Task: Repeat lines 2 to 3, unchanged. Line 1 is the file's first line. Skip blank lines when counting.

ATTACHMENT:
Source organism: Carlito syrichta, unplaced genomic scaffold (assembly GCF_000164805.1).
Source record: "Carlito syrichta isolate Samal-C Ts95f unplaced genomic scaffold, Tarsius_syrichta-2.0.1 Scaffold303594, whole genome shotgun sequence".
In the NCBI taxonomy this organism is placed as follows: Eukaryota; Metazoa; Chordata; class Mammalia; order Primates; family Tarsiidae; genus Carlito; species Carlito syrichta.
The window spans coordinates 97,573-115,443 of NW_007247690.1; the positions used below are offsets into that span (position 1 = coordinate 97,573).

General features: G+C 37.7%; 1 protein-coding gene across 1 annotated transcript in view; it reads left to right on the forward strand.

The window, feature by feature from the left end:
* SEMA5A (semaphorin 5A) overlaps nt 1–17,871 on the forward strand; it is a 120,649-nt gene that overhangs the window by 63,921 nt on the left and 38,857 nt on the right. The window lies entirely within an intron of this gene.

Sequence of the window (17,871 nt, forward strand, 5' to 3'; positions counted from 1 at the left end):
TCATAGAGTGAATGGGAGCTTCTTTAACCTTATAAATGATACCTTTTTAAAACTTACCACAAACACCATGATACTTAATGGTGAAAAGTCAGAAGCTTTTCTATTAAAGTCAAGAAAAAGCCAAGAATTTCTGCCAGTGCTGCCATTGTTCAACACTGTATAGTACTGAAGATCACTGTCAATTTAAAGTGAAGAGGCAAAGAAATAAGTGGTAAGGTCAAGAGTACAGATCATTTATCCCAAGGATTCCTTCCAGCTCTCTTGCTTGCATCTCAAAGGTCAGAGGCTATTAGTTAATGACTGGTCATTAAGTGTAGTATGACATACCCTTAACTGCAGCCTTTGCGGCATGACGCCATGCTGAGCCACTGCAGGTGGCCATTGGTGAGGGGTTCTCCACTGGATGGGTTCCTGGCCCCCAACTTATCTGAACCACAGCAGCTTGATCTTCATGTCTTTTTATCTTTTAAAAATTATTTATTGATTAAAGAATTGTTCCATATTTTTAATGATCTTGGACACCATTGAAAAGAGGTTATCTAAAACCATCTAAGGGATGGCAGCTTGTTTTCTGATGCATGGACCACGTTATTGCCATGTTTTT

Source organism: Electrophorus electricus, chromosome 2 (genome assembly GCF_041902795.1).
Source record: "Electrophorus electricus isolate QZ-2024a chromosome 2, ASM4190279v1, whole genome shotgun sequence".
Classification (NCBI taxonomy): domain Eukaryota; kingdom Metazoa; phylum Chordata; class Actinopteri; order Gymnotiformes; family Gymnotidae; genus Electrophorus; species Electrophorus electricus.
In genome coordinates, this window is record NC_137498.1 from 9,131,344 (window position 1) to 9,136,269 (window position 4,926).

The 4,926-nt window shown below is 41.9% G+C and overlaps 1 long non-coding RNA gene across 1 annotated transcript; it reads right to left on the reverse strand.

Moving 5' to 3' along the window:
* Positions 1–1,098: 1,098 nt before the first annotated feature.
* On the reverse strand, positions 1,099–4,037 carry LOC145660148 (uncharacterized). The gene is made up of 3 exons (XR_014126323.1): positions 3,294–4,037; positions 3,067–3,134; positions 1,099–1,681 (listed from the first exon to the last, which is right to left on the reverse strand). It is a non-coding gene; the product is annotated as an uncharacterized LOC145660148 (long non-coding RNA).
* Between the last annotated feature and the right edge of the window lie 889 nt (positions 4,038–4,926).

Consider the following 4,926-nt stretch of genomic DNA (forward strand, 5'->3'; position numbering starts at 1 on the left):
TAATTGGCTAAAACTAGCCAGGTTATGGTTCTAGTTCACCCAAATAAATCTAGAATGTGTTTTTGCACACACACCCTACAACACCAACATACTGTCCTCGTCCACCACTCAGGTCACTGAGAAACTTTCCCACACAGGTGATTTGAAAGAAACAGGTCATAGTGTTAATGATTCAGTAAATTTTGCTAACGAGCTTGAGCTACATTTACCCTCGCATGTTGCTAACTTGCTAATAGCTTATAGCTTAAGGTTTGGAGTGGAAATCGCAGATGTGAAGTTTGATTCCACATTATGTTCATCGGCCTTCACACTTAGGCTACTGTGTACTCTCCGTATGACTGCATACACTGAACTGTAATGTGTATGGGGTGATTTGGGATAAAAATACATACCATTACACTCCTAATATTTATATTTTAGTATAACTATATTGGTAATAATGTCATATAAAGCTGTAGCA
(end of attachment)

Source record: "Carlito syrichta isolate Samal-C Ts95f unplaced genomic scaffold, Tarsius_syrichta-2.0.1 Scaffold303594, whole genome shotgun sequence".
In the NCBI taxonomy this organism is placed as follows: Eukaryota; Metazoa; Chordata; class Mammalia; order Primates; family Tarsiidae; genus Carlito; species Carlito syrichta.